The City has conservatively calculated savings in excess of $800,000 and has indicated that it could really be in the $ 1 million to $1.3 million range. You can track the results on the City's website (search for "Lean Initiative").
"Real Results from Real People"
Business Fire Inspections
- Number of inspections increased 100 percent
- Added company inspections
- Total inspections from 500 to 1300 per year
- Wait time for refunds was reduced 85 percent
- From 7-67 days down to 12 minutes
Housing Rehab Loan Approvals & Closings
- Wait Time for loans reduced from 140 days to 9-72 days
- First time accuracy went from 60 percent to 95.2 percent
The City continues to expand their lean efforts. They are working to make "Lean Thinking a business practice as normal as taking a shower or brushing your teeth," says Deputy City Manager Eric Delong. In order to continue the momentum they have trained another 200+ employees in a Problem Solving process called "A3 Problem Solving."
This is a Toyota Based method emphasizing a scientific approach to problem solving. This Plan-Do-Check-Act approach brings together City employees, each bringing a problem they are empowered to solve. The two-day process, with a week in between the two days, allows the employees to dialogue with other involved employees, making sure they have first defined the problem in measurable performance terms before coming up with a countermeasure (proposed solution) to resolve the problem. The initial results added another $300,000 over and above the value stream savings, spurring them to continue with this work.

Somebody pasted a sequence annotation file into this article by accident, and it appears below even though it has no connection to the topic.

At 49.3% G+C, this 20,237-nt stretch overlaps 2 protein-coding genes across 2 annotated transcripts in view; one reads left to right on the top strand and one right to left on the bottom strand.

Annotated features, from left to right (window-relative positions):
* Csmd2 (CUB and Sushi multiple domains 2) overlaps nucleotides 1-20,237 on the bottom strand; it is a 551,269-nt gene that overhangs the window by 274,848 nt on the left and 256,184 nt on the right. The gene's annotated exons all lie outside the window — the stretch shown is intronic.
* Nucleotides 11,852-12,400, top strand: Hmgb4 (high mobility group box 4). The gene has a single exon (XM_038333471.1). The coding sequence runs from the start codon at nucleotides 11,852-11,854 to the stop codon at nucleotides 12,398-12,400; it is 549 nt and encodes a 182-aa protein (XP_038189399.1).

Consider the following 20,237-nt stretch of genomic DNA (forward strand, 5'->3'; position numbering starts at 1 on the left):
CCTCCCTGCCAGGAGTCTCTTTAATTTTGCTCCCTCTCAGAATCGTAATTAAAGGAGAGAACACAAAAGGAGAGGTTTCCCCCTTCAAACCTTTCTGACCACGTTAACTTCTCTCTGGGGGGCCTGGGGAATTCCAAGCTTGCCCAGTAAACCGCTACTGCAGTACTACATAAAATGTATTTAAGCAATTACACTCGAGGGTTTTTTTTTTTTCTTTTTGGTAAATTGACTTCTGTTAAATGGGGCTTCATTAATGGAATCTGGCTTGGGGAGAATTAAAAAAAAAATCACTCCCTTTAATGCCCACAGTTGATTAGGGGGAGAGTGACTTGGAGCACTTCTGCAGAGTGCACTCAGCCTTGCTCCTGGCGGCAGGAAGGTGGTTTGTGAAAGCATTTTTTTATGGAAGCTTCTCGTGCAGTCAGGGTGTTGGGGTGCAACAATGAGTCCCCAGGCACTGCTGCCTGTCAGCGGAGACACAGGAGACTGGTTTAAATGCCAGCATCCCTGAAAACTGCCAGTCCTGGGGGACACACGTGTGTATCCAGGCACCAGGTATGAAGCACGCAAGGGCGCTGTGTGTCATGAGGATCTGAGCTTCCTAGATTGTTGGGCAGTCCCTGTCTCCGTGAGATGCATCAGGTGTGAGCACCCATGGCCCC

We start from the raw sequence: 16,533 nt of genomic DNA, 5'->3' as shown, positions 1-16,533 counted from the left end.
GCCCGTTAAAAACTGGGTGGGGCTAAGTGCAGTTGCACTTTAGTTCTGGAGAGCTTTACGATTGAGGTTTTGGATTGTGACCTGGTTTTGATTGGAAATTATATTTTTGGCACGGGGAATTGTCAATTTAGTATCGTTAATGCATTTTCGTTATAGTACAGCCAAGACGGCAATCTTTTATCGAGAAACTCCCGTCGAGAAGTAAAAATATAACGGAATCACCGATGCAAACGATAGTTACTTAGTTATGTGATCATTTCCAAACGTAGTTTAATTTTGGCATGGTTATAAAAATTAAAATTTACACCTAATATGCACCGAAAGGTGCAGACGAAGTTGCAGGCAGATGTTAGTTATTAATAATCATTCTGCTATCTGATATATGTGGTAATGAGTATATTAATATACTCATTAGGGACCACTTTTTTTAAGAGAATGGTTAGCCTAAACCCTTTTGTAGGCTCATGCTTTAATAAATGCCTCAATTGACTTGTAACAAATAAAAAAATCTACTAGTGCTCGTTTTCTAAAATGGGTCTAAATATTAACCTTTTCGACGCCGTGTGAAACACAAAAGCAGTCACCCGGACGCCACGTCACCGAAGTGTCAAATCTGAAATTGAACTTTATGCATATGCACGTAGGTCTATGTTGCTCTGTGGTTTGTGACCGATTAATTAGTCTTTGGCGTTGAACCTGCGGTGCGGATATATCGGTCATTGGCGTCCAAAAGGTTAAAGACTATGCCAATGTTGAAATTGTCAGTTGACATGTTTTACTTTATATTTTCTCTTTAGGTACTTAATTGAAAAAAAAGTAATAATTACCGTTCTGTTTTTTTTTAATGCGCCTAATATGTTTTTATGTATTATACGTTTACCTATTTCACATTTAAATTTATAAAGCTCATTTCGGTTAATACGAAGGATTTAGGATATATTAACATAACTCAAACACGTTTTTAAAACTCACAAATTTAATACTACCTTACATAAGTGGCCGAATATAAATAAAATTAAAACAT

As important as these savings are to the City's survival, a second benefit that has even greater long term benefits has emerged. More and more of the City's employees have been empowered and engaged in the process of transformation and sustainability. People are having the opportunity to contribute to their future job security.
Lean Thinking has become the bedrock on which the City is rebuilding itself. They intend to "Act their Way to a New Way of Thinking."
I can't help but think that if only Detroit had been more strategic and willing to face the issues and make the changes and sacrifices necessary to become more efficient, this "Tale of Two Cities" would have had a happier ending for both cities. There is still time to adopt this framework and make a critical difference.
* Value Stream – all the steps both value creating and non-value creating to complete a product or service from beginning to end.